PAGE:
Oct
17

A Little Known Way to Prepare for A Tough Discussion

by  Mary C. Schaefer  |  Leadership Development

I’ve been conducting training on manager/employee communication for years. In one class a few weeks ago I heard the same phrase over and over, and realized it holds the key to a breakthrough.

When it comes to thinking about initiating a discussion about a touchy subject, inevitably I hear some version of, “What I don’t want to happen is ________.”

“What I don’t want to happen is…”

  • For the other person to shut down
  • To not have the answers
  • For them to get emotional
  • For them to get mad
  • For me to get mad

There are a few ways you can deal with this.

The Obvious #1: Maneuver to minimize the likelihood your worst fear will be realized.

The Obvious #2: Focus on what you do want to happen.

After my recent class I realized there’s one more possibility. In fact, if you focus on this one it might turn into an entirely different discussion.

A less obvious, but powerful choice: Be open to whatever happens.

I’ve been a manager and coached many managers. Over time we get to the point where we are wary of particular behavior, like the other person becoming emotional, throwing accusations, expressing anger. We get psyched out by what we think will happen. Doing this, we give the other person all the power. Let me rephrase. We buy into the premise that “we are powerless” to their reaction.

To me it feels like I’m being held ransom when I’m overly focused what I don’t want to happen. If you are familiar with that feeling, I want to encourage you to be a leader. It doesn’t matter if you have the title. Empower yourself to face what you don’t want to happen beforehand and do what it takes to handle it if it does happen. This requires you to be in touch with your own baggage, your own projections, and your own ego. It’s tough self-development, but worth it.

Some questions to begin this process:

  • Am I blaming this person for anything? If so, what?
  • Is there anything like anger or resentment that I need to let go before the conversation?
  • If I put my assumptions aside, what am I curious about in this situation that only they can shed light on?

Be the leader no matter what.

Managing our own “stuff” is the high road and the hard road. It requires deeper work than we generally like. I find when I do this self-examination I end up in a much better place to initiate a conversation or realize this is not the time to have it.

This is part of growing as a character-based leader, growing in how you are leading yourself. When you find a place where you don’t feel empowered, there is an opportunity for you.

What will it take to for you to feel empowered enough to handle whatever comes up?

 

Images: Microsoft Clipart

 

About The Author

Articles By mary-schaefer
As a coach, trainer & consultant, Mary’s Schaefer’s expertise is in helping managers & employees conquer their dread about difficult conversations, to go into them feeling equipped and confident. Mary’s mission, personally and professionally, is to create work cultures where organizations and human beings can both thrive. Mary is a former HR manager, holds a Master’s degree in HR and is a certified HR professional.  »  View Profile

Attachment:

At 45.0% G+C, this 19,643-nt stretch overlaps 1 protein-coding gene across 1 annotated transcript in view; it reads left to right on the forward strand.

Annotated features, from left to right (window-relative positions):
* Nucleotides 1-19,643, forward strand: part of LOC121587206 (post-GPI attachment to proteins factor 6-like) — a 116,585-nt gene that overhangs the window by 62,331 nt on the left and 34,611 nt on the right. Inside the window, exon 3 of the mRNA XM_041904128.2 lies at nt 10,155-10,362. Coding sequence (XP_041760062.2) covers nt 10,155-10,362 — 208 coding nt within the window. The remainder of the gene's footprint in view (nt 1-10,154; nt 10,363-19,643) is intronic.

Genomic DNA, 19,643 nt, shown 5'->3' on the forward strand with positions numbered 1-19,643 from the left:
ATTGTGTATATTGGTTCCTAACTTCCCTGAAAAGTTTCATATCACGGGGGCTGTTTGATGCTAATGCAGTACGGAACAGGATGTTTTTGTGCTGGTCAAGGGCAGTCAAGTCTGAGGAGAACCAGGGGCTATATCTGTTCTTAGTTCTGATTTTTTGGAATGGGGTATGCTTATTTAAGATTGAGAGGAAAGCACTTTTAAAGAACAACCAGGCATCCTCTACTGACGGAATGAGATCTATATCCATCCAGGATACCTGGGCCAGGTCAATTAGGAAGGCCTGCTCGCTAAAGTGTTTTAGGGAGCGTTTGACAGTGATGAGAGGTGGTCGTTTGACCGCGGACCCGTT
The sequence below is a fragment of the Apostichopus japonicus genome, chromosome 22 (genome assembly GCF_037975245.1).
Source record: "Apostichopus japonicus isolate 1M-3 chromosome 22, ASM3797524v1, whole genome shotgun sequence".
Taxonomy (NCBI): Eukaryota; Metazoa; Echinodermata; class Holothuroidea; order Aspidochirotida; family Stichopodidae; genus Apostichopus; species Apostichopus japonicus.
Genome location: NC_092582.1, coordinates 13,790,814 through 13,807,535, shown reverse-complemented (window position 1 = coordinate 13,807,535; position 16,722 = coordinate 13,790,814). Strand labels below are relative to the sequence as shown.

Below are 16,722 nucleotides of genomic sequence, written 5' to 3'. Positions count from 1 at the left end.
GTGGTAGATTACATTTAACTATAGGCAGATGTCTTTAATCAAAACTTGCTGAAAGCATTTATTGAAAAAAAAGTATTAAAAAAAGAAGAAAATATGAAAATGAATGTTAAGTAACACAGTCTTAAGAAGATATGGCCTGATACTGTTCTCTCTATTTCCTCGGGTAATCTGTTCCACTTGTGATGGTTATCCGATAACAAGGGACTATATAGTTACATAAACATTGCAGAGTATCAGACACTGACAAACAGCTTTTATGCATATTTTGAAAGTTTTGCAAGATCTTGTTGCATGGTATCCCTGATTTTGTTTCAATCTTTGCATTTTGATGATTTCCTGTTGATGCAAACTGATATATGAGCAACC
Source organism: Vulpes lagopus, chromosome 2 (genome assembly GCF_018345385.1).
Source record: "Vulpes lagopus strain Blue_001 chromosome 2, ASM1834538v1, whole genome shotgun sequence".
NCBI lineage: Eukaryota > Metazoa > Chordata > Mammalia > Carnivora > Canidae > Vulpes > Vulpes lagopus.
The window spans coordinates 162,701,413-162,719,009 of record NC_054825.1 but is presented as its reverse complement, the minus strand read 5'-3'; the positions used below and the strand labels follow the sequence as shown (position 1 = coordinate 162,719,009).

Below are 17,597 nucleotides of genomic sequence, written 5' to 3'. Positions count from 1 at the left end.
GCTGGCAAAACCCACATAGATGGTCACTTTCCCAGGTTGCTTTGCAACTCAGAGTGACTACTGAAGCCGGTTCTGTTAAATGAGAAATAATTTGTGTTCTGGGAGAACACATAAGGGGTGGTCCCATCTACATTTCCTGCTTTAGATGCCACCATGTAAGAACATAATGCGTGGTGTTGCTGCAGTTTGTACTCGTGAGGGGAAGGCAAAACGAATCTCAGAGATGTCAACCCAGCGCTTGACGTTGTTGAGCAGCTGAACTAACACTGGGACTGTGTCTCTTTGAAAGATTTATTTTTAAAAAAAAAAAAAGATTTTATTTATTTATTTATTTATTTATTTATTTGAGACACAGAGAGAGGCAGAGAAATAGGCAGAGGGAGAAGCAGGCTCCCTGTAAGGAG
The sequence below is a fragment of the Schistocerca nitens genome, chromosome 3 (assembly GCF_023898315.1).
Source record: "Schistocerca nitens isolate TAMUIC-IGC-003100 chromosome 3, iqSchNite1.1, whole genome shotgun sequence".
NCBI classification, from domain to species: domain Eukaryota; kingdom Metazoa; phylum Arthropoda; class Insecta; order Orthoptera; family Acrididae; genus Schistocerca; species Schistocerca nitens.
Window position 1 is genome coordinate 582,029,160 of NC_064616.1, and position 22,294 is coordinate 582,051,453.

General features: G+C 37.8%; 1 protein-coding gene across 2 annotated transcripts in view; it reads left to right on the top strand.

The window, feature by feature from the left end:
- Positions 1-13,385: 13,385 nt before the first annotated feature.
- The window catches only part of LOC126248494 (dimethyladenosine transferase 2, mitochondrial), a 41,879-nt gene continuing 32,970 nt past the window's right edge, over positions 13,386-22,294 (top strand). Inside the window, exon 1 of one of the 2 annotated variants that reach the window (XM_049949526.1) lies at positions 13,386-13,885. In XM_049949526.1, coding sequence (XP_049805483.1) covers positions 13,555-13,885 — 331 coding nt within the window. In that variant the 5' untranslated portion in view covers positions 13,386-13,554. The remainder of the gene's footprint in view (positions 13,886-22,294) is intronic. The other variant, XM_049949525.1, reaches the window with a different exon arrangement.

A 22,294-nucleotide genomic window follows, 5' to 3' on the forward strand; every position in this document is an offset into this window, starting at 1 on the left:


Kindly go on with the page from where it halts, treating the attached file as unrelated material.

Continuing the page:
What People Are Saying

Alan Derek Utley  |  17 Oct 2012  |  Reply

This is great, Mary! I think one of the keys to coaching is being open to outcome. When faced with a tough discussion, my approach is to present the issue as *my* issue that needs solving. I put the individual in the problem solving chair. I begin with “Here’s something I’m worried about. Can you help me resolve this?” I follow it up with a description of the issue, then sit back and see what happens. Great stuff!

Mary C Schaefer  |  17 Oct 2012  |  Reply

Hi Derek. Thanks for your comment. I’m getting ready to present a class this afternoon on just this subject and you’ve offered yet another nuance. I can’t wait to share this in class today, of course, attributing it to you. Mary

Glen Gaugh  |  17 Oct 2012  |  Reply

I have realized most of what I fear will happen, doesn’t. One practical tip I have used to do that hard work ahead of time is composing an email, the one I would like to send in the heat of the moment, and then evaluating those charged emotions that are my own from there. It is amazing how the truly valid issues come out from among the emotions when I do that.

Thanks for a great, very useful post!

Mary C Schaefer  |  20 Oct 2012  |  Reply

Glen, great points! I love your insight about writing out what you’d like to say in the heat of the moment – “…then evaluating those charged emotions that are my own from there,” – ownership is so important. I just ran a class this last week where it became obvious to the participants (thank goodness) that our own “unowned” feelings or intentions will nail us every time, so better just to face them. And, as you said, “It is amazing how the truly valid issues come out from among the emotions when I do that.” So true and real.

Thank you for commenting Glen!

Mary

Mary C Schaefer  |  20 Oct 2012  |  Reply

Alan! I just realized I greeted you as Derek in my last comment. Sorry! Mary

Alan Derek Utley  |  22 Oct 2012  |  Reply

Hey Mary, that’s not a problem at all! You can make it up to me by sharing any goodness that came out of the class you presented that day!

Alan, AKA Derek

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